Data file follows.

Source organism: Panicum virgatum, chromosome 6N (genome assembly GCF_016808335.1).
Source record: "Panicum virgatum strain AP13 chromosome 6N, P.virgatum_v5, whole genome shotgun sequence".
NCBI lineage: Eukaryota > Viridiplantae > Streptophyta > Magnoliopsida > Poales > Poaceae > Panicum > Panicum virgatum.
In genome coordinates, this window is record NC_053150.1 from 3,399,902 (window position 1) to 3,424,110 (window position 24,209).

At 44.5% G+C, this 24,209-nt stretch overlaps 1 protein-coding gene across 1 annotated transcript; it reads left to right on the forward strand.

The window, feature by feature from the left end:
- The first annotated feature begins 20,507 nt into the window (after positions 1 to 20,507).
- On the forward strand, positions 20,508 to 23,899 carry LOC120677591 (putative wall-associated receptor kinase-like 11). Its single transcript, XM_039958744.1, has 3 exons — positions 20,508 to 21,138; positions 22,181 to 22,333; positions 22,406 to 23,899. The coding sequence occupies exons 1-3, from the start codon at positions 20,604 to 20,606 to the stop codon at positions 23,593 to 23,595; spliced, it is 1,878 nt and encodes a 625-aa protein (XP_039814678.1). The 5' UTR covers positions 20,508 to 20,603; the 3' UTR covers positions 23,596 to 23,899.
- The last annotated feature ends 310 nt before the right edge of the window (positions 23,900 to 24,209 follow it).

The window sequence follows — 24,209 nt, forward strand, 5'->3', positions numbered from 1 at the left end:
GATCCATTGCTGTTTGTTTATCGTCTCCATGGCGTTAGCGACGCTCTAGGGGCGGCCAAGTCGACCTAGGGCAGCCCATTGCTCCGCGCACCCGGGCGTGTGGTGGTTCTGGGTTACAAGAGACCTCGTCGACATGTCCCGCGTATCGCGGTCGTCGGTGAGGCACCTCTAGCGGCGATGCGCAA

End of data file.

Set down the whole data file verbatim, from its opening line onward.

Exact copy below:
Source organism: Panicum virgatum, chromosome 6N (genome assembly GCF_016808335.1).
Source record: "Panicum virgatum strain AP13 chromosome 6N, P.virgatum_v5, whole genome shotgun sequence".
NCBI lineage: Eukaryota > Viridiplantae > Streptophyta > Magnoliopsida > Poales > Poaceae > Panicum > Panicum virgatum.
In genome coordinates, this window is record NC_053150.1 from 3,399,902 (window position 1) to 3,424,110 (window position 24,209).

At 44.5% G+C, this 24,209-nt stretch overlaps 1 protein-coding gene across 1 annotated transcript; it reads left to right on the forward strand.

The window, feature by feature from the left end:
- The first annotated feature begins 20,507 nt into the window (after positions 1 to 20,507).
- On the forward strand, positions 20,508 to 23,899 carry LOC120677591 (putative wall-associated receptor kinase-like 11). Its single transcript, XM_039958744.1, has 3 exons — positions 20,508 to 21,138; positions 22,181 to 22,333; positions 22,406 to 23,899. The coding sequence occupies exons 1-3, from the start codon at positions 20,604 to 20,606 to the stop codon at positions 23,593 to 23,595; spliced, it is 1,878 nt and encodes a 625-aa protein (XP_039814678.1). The 5' UTR covers positions 20,508 to 20,603; the 3' UTR covers positions 23,596 to 23,899.
- The last annotated feature ends 310 nt before the right edge of the window (positions 23,900 to 24,209 follow it).

The window sequence follows — 24,209 nt, forward strand, 5'->3', positions numbered from 1 at the left end:
GATCCATTGCTGTTTGTTTATCGTCTCCATGGCGTTAGCGACGCTCTAGGGGCGGCCAAGTCGACCTAGGGCAGCCCATTGCTCCGCGCACCCGGGCGTGTGGTGGTTCTGGGTTACAAGAGACCTCGTCGACATGTCCCGCGTATCGCGGTCGTCGGTGAGGCACCTCTAGCGGCGATGCGCAA